Saturday, October 11, 2014

So what's the deal with nitrates in your food?

I've been thinking about writing about nitrates for quite some time, and I am finally getting around to doing it. I'll do my best to stay off of my soapbox; it truly annoys me to read the scare-mongering idiocy when it comes to nitrates. OK, got that off my chest.

To begin with, what exactly are nitrates? In this post I will discuss only sodium nitrate; potassium nitrate (saltpeter) and sodium nitrite are different and deserve their own separate consideration, so this discussion will comprise two or three posts. Sodium nitrate is a salt compound. Read the Wikipedia page about sodium nitrate; lots to consider when thinking about whether you want to eat anything with nitrates added.

Nitrates have traditionally been used as an additive in cured meats such as ham and bacon. For me the relevant question is, what is the function of nitrates in this context? Why are they there, and are they really necessary?

Here is the bottom line: In cured meats, nitrates act as an anti-oxidant. What does this mean? Well, you know when you open a package of ground beef, and the outside of the meat looks a little brownish-gray, and the inside looks nice and pink (assuming it's remotely fresh, of course)? That's because the outside has been exposed to air and oxidizes, turning it brownish-gray. You see where I'm going here... the nitrates, acting as an anti-oxidant, are there to preserve the COLOR of the meat. That's right, the presence of sodium nitrate is the reason why your ham is that pretty pink color.

Wait, you say, I thought the nitrates had something to do with the curing of the meat! That's exactly what I used to think, before I met David and started learning about it. I assumed that, having a chemical-sounding name, it must be a necessary part of the curing process (not that I had any idea what curing even meant at the time). So I went ahead and bought that bacon and that sandwich meat, assuming that I had no choice.

Here's the thing: No matter what anyone says, it's the SALT that preserves the meat, not the nitrates or anything else. In Italy, for example, they still make prosciutto the same way they've been doing it for hundreds of years: they bury the pork leg in a box of salt and let it sit.

Guess what, you DO have a choice about using nitrates, if you want to cure your own ham or bacon. On a tip from the butcher at our local QFC when we still lived in Seattle, I picked up a copy of a book published in the 1960s by the USDA for meat-industry professionals. Among many other interesting things, I learned that an acceptable substitute for sodium nitrate in cured meats is ascorbic acid. That's right, Vitamin C. Aha! We all know that Vitamin C is an anti-oxidant, right? So this makes a lot of sense, although these days what is written in charcuterie books defaults to the "you must add sodium nitrate" position.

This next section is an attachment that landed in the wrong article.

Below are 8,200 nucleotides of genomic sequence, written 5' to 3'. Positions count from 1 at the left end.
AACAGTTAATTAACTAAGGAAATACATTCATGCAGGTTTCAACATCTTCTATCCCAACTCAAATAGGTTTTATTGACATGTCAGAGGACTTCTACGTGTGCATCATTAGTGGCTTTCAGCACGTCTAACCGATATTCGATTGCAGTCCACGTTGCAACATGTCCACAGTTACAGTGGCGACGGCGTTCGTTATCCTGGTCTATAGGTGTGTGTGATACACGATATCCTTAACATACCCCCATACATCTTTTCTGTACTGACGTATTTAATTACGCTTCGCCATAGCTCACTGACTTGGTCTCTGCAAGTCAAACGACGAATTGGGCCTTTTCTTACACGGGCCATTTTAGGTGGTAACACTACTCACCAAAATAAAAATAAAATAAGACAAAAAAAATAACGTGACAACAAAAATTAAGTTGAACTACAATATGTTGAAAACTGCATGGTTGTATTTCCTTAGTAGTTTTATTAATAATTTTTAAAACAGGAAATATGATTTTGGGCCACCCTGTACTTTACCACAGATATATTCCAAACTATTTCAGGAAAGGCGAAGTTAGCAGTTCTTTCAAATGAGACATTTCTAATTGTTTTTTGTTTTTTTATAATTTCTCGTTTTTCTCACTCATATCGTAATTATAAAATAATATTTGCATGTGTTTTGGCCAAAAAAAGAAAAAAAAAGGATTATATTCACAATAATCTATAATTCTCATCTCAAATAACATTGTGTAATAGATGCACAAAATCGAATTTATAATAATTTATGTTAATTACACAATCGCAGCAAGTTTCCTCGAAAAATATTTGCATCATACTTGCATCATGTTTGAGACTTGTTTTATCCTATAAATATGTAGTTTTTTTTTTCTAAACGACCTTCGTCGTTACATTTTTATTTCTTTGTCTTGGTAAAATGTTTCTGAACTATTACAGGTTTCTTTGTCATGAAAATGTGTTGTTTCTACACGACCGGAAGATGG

One thing that really irritates me lately is the ways that the meat industry finds of getting around the labeling regulations about nitrates. Case in point: My husband David absolutely does not want to eat anything with nitrates in it. So, he recently brought home a package of Hempler's "uncured" bacon. The label clearly says, "No nitrates added.* Ah yes, the pesky asterisk. I finally found the very tiny printing that explained the asterisk: "Except those [referring to nitrates] naturally occurring in celery juice."

Huh? Excuse me, but if it looks like a nitrate and quacks like a nitrate, it's a nitrate! So I have gone back to curing our own bacon, something I hadn't done in at least a couple of years since we stopped raising pigs. I have 3 legs of prosciutto that I cured using only salt and spices and white wine, and I promise you it's safe to eat.

There are definitely specific health concerns when it comes to sodium nitrate, potassium nitrate and sodium nitrite; again I refer you to the Wikipedia page. Now that you know that the nitrate is there simply to preserve the color, you are in a position to make a more informed decision about whether you want to use it or eat it.

More exciting details coming in the next post! Stay tuned,and let me know what you think in the meantime.

1 comment:

  1. Nice article, I have the pink salt, but wasn't sure if I really wanted to use it. We have 2 barrows and 2 gilts of American Guinea Hog x Berkshire in our old goat pen (fortified of course) out here by Disco Bay - and the poultry flock has dramatically increased. Next spring when we are ready to do the boy-pigs, I'll need your advice on the bacon. -Dianna